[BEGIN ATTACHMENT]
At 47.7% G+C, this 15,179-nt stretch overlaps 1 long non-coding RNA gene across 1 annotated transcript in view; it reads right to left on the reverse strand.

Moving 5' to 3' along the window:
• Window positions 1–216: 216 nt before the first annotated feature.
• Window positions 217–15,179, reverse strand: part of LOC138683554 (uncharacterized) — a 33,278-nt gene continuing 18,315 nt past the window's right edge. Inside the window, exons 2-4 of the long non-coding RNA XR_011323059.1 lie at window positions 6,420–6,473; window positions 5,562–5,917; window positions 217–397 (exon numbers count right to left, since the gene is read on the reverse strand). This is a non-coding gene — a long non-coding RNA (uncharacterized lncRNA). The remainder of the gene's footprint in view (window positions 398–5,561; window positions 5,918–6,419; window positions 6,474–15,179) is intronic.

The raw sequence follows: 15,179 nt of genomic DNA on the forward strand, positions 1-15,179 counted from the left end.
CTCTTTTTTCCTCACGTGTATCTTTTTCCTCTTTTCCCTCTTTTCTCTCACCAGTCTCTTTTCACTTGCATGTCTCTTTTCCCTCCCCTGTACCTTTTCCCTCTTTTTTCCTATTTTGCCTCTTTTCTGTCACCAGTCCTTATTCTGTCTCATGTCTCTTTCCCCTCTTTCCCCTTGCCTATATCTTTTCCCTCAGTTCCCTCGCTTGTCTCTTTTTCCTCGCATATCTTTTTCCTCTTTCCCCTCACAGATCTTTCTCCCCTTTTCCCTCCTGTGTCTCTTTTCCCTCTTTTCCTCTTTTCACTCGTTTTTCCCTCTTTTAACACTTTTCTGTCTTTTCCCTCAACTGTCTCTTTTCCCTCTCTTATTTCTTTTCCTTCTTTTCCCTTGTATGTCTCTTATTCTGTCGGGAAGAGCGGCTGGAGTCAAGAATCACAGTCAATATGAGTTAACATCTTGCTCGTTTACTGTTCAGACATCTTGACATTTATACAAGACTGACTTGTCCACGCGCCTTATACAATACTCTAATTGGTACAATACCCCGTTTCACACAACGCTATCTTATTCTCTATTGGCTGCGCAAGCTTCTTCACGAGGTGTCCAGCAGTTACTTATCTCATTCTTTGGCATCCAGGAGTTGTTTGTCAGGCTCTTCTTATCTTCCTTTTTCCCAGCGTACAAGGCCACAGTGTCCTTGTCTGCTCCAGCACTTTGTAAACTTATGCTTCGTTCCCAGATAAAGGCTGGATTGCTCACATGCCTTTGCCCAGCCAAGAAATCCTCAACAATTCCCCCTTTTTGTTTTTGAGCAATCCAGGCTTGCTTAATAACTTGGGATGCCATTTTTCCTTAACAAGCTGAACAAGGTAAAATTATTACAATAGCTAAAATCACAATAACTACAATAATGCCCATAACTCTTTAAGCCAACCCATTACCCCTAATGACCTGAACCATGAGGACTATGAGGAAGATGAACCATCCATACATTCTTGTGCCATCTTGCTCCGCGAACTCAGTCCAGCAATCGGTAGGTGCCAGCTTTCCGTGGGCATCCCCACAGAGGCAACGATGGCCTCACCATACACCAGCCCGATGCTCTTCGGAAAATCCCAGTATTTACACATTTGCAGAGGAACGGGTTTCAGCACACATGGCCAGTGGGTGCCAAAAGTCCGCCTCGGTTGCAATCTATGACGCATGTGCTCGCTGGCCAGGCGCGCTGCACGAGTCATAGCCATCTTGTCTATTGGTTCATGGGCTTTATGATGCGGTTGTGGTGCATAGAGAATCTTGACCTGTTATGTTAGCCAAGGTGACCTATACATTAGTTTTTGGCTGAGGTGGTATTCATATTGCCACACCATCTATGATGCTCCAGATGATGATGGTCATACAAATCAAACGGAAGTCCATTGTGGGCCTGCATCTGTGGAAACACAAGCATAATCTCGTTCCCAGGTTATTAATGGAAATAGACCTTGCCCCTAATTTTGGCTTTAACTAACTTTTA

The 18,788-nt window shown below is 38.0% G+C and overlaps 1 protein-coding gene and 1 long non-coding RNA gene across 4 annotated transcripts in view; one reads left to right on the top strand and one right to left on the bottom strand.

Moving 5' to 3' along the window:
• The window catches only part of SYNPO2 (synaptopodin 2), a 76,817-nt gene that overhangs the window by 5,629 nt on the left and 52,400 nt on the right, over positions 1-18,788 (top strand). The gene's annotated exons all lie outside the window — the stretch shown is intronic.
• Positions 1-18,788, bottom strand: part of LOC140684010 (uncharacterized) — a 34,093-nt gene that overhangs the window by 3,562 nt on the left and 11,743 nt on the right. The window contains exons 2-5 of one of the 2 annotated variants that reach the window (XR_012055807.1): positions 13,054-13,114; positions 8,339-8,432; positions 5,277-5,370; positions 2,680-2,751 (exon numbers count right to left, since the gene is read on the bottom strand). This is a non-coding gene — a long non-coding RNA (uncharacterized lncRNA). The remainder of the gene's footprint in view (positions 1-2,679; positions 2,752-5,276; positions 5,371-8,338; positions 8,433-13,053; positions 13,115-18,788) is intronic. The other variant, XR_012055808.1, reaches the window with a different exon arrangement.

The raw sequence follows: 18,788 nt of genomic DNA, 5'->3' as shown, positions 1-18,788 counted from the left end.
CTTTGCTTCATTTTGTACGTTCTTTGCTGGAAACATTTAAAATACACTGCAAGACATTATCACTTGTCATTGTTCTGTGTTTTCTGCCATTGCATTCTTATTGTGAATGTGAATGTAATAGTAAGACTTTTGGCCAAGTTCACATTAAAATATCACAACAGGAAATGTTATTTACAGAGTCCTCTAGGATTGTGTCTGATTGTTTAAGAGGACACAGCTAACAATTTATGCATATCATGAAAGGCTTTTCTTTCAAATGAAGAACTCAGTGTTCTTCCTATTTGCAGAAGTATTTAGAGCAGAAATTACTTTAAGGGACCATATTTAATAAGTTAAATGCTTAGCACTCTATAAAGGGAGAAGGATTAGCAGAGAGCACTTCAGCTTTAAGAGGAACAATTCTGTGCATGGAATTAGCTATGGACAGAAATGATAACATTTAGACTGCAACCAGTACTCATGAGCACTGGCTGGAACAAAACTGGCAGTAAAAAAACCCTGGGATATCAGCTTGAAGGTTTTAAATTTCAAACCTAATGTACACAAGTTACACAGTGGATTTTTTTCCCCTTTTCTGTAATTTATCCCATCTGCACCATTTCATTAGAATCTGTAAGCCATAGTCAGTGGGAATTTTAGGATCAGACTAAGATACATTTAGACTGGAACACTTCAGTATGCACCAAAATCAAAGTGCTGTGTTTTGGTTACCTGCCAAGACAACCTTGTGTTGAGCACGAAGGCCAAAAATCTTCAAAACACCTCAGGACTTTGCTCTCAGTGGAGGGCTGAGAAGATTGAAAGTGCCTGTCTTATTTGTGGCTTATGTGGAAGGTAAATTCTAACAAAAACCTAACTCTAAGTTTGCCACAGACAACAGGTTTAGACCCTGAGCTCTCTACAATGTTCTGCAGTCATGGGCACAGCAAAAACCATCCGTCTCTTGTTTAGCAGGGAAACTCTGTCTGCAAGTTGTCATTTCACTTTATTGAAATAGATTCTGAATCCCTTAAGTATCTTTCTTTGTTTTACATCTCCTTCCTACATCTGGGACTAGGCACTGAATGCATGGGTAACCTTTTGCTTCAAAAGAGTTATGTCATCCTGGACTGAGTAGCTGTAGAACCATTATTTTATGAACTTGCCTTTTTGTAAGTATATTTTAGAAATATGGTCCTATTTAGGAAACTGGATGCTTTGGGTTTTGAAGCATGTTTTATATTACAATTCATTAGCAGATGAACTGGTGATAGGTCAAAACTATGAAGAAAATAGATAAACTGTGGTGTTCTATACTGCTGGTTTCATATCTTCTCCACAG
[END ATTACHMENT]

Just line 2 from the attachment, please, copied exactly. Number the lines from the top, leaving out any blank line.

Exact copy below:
Moving 5' to 3' along the window: